This way the "grunt server" command will run Express with live reload enabled.
Here you can see the most significant part of Gruntfile.js, basically you'll have to comment the connect/livereload stuff and adding the following lines:
    express: {
      options: {
        port: 9000,
        // Change this to '' to access the server from outside.
        hostname: 'localhost'
      livereload: {
        options: {
          server: path.resolve('./app.js'),
          livereload: true,
          serverreload: false,
          bases: [path.resolve('./.tmp'), path.resolve(__dirname, yeomanConfig.app)]
      test: {
        options: {
          server: path.resolve('./app.js'),
          bases: [path.resolve('./.tmp'), path.resolve(__dirname, 'test')]
      dist: {
        options: {
          server: path.resolve('./app.js'),
          bases: path.resolve(__dirname, yeomanConfig.dist)
For the full list of changes you can see this package as reference: https://github.com/davidemoro/express-angular. Note: I had to set the serverreload option to false because it didn't worked for me.


Here you can see the result:
Notes: I'm quite new to these arguments because I come from the Python, Zope and Plone world, so let me know if you have some hints!



Home made bread

There are a lot of kind of bread, sometimes with a strange shape like the following one:

But.. how was it possible to obtain this result? It's quite simple.

Step 1

Make a roll.

Step 2

Cut slightly and oil.



AngularJS hello world app - the knight's tour problem

I'm talking about web development now.

I've read a lot of articles about the Javascript framework named AngularJS (powered by Google) and the first impression was: wow, it's fantastic!

But, wait... what is AngularJS? If you are a web developer have a look at the project page on http://angularjs.org and... if you like the "Angular way" of doing things and want to be more productive see the tutorials. And... why not?! Start to write your first application.

Here you can see my first hello world application built with AngularJS and the yeoman's angularjs app generator, just for fun.

Knight's tour problem

What is Knight's tour problem? It is a famous mathematical/chess problem: http://en.wikipedia.org/wiki/Knight%27s_tour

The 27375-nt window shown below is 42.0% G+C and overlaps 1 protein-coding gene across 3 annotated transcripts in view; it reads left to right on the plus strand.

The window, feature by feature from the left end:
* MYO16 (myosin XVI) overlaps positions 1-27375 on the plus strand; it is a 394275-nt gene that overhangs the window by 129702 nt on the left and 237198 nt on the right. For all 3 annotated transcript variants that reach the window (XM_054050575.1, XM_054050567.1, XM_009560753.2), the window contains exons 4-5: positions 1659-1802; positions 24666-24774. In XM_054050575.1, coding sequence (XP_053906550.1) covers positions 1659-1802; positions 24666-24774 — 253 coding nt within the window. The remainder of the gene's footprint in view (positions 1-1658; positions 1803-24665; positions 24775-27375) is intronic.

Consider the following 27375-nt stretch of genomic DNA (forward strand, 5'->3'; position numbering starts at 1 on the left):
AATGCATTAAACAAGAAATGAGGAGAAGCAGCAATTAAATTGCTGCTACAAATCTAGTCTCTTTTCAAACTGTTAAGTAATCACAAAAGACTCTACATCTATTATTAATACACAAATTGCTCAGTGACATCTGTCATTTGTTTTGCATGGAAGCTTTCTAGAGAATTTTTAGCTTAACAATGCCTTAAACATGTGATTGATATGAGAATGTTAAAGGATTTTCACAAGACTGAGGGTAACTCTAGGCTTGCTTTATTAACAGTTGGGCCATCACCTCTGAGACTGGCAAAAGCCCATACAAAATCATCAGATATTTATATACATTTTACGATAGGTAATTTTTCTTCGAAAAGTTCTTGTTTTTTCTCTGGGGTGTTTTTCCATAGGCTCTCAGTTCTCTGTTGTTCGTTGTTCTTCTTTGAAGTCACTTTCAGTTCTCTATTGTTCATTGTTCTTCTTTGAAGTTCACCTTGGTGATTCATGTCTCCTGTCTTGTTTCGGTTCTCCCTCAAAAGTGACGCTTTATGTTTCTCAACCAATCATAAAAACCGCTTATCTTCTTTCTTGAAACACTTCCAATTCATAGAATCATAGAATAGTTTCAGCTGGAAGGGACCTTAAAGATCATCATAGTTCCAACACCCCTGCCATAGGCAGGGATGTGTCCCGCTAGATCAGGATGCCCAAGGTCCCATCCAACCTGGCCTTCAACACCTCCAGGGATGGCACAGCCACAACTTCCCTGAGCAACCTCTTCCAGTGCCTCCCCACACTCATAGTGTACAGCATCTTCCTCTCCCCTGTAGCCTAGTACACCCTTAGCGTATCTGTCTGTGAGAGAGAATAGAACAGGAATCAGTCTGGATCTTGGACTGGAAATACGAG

This application does not provide an auto-solve feature but it is already implemented an heuristic data structure that will help you to write a simple and recursive routine with performance in mind.

So, what are you waiting for? Init the board and try to solve the Knight Tour's problem: play!



Gran Paradiso Tour

Italy is not just good food and beautiful cities.

If you like trekking there are a lot of gorgeous places and natural areas.

One of them is the Gran Paradiso National Park.

Gran Paradiso 

This is the most ancient italian national park and it is located in the North-West of Italy.
There you can have a good time hiking through the italian Alps: you can visit all the Gran Paradiso National Park's valleys by foot thanks to a wide network of footpaths!

Here you can see some photos I took last year during a week spent from Valsavaranche to the Orco valley, walking through the Nivolet plateau.


You can visit the Valsavarenche valley for one or more of days: there are a lot of tracks and an interesting Park's wolves and other predators visitor center (http://www.pngp.it/en/visit-park/visitor-centres/precious-predators).

If you want to see the Gran Paradiso, the only 4K mountain entirely within italian territory, you can take the track for Rifugio Vittorio Emanuele II.

This is the Gran Paradiso from Rifugio Vittorio Emanuele II.

Valsavarenche - Col du Nivolet

It will take 3HH by foot.

Valsavarenche - Croce di Arolley (1H)

You can move by foot from Valsavarenche to the col du Nivolet taking the track for Croce di Arolley (1H). This Valsavaranche panorama was taken from the Croce di Arolley.

Croce di Arolley - Col du Nivolet (2HH)

Once reached the Croce of Arolley, you are on a beautiful 2.5K altitude plateau. It will take a couple of hours to reach the Col du Nivolet.

This is one of the italian areas with the darkest nights, you can see a lot of stars.

It's not hard to see a lot of wild animals (for example: http://en.wikipedia.org/wiki/Alpine_ibex, http://en.wikipedia.org/wiki/Rupicapra and http://en.wikipedia.org/wiki/Marmot).

A funny marmot on the path:

Col du Nivolet

Near the col du Nivolet mountain pass there are two mountain huts: you can stay there for a couple of days or more if you want to have a rest or visit other tracks.

From there you can see a lot of alpine lakes and take a lot of footpaths (for example: col Rosset, col Leynir).

Here you can see some pictures from col du Nivolet at sunset:

Col du Nivolet - Orco valley

Time to move from col du Nivolet for Chiapili di sotto or Ceresole Reale.

This is a shoot from the old track:

This was the location of several scenes in the film The italian job (http://en.wikipedia.org/wiki/The_Italian_Job).

Do you see the Ceresole's lake over there? This is the final destination of the walk.


Do you like this place? See my Gran Paradiso album
and visit http://www.pngp.it


Carta dei sentieri 1:25000 number 14 "Valle dell'Orco Gran Paradiso" L'ESCURSIONISTA & MONTI editori